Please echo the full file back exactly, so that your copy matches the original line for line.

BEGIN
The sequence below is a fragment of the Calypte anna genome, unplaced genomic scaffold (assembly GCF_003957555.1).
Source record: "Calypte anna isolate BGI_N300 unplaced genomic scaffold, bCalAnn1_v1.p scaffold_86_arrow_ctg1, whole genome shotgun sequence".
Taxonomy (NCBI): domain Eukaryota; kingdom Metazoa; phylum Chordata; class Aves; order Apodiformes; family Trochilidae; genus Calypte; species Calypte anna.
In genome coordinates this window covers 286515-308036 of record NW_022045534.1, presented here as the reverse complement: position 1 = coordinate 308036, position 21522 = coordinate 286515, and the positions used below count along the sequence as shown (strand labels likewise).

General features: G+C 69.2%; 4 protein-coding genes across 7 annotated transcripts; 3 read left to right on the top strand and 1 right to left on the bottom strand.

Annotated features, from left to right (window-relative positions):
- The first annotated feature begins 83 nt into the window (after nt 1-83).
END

The sequence below is a fragment of the Calypte anna genome, unplaced genomic scaffold (assembly GCF_003957555.1).
Source record: "Calypte anna isolate BGI_N300 unplaced genomic scaffold, bCalAnn1_v1.p scaffold_86_arrow_ctg1, whole genome shotgun sequence".
Taxonomy (NCBI): domain Eukaryota; kingdom Metazoa; phylum Chordata; class Aves; order Apodiformes; family Trochilidae; genus Calypte; species Calypte anna.
In genome coordinates this window covers 286515-308036 of record NW_022045534.1, presented here as the reverse complement: position 1 = coordinate 308036, position 21522 = coordinate 286515, and the positions used below count along the sequence as shown (strand labels likewise).

General features: G+C 69.2%; 4 protein-coding genes across 7 annotated transcripts; 3 read left to right on the top strand and 1 right to left on the bottom strand.

Annotated features, from left to right (window-relative positions):
- The first annotated feature begins 83 nt into the window (after nt 1-83).